[Courtesy of Warner Bros.]

Movie Review: Dune: Part Two

07:00 March 05, 2024
By: Fritz Esker

Dune: Part Two (2024)

After a disappointing first film that suffered from abruptly ending so the story could be fit in two installments, director Denis Villeneuve recovers with a stronger effort in Dune: Part Two.

Based on Frank Herbert's epic sci-fi novel, Paul Atreides (Timothee Chalamet) is trying to avenge his father's death at the hands of the Harkonnens. The Harkonnens decimated the House of Atreides in an effort to control production of the valuable mineral called spice. Paul is hiding with the Fremen, a group of people fighting a guerrilla war against the Harkonnens.

There's a lot going on here and an attempt to fully explain the plot and all of the character relationships would exceed my word count. Villeneuve is a strong director, and the visuals are excellent. There are some solid action scenes (a sandworm ride, an early attack on a sand crawler). The characters have at least some complexities. The Fremen aren't all cookie cutter noble victims. They have different factions and disagreements. Paul has been victimized by both people and circumstance, but the movie lets viewers see that his quest for revenge might be making him power-hungry.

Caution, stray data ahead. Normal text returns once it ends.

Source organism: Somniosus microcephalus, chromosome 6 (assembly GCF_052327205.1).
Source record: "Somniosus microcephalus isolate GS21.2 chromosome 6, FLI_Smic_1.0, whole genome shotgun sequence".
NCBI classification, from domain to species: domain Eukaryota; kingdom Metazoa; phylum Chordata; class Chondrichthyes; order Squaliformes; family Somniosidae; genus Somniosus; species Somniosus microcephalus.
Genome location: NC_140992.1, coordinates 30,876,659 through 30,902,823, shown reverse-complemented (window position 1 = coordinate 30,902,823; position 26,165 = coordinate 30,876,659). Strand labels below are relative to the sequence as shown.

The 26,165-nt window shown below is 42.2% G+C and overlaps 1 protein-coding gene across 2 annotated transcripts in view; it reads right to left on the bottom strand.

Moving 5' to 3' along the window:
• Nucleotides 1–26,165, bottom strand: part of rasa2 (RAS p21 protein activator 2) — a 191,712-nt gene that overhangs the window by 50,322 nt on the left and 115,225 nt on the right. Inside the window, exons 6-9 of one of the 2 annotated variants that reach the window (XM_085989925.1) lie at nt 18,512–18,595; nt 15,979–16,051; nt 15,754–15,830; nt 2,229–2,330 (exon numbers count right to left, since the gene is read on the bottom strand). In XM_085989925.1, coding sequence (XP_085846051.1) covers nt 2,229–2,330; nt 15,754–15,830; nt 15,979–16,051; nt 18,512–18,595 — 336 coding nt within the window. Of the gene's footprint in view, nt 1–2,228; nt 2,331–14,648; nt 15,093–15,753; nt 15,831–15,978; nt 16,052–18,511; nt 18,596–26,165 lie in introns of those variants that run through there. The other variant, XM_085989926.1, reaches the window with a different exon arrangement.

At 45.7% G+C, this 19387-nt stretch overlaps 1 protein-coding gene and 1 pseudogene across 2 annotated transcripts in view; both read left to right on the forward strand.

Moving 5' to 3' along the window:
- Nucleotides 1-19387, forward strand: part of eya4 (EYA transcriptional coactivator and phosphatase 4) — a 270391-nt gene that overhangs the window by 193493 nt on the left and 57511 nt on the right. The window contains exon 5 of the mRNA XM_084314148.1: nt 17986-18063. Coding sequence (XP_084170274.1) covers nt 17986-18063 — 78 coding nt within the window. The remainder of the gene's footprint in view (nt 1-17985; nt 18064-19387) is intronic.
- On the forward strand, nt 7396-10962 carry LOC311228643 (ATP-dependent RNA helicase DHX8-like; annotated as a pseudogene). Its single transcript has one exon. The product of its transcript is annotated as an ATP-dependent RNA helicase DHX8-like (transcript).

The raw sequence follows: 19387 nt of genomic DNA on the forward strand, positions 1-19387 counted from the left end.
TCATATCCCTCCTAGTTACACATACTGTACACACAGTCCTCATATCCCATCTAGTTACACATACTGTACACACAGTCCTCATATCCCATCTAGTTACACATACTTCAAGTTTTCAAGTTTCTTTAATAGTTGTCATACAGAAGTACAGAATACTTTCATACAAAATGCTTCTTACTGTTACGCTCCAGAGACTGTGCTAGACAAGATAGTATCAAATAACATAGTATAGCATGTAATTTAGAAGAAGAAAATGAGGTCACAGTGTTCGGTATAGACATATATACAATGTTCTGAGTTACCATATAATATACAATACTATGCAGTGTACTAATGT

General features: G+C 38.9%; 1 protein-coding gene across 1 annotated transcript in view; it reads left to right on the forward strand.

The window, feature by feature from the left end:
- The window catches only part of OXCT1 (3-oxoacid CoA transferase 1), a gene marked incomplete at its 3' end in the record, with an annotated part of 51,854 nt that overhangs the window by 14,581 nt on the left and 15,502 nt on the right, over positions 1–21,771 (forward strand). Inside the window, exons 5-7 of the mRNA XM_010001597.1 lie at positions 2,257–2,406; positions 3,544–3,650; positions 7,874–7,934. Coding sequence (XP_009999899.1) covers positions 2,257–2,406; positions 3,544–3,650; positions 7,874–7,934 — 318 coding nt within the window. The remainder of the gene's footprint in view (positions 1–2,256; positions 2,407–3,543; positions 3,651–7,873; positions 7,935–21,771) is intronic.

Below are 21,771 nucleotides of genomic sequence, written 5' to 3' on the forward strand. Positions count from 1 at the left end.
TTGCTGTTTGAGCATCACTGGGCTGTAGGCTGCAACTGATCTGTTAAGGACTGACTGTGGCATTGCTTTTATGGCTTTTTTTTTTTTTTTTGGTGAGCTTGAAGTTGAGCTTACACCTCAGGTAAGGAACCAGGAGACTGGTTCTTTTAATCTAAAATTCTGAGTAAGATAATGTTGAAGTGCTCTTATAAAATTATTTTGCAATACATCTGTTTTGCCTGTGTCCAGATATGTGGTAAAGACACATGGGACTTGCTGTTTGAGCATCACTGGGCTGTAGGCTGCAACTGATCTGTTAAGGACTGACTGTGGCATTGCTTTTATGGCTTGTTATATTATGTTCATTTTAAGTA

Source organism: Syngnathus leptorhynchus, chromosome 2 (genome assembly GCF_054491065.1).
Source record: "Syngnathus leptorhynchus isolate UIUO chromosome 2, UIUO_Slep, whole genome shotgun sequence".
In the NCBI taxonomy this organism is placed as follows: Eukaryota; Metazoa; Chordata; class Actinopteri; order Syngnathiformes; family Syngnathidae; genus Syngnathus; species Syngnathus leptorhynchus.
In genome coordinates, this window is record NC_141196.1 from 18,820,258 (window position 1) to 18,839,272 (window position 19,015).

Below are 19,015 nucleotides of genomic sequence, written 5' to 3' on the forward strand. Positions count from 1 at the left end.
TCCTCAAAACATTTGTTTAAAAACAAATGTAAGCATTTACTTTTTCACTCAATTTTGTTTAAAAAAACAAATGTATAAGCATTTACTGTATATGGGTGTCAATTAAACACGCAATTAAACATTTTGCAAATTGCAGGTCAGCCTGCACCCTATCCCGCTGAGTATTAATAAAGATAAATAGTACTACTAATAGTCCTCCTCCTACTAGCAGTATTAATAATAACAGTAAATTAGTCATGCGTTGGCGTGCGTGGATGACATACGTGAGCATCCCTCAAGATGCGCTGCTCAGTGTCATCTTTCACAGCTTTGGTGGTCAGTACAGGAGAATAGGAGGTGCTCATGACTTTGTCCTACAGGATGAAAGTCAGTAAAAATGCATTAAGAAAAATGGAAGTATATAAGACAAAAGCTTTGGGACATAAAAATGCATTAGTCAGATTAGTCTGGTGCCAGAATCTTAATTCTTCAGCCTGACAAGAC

The strongest relationship in the film is the one between Paul and Stilgar (Javier Bardem), a Fremen religious fundamentalist. Bardem brings a humanity to the character that makes audiences care about him, even when he is saying stuff that is at least a little crazy. The romance between Paul and Chani (Zendaya) fails to ignite a lot of sparks, unfortunately.

Dune: Part Two's running time is 168 minutes, and I started to feel the length around the two-hour mark. One climactic fight between two major characters is handled well; another feels perfunctory. The ending makes it clear that the filmmakers are hoping to get a green-light to shoot a third installment.

Overall, there is enough about Dune: Part Two to recommend it, and it is a movie that will absolutely be better served by seeing it on a big screen.

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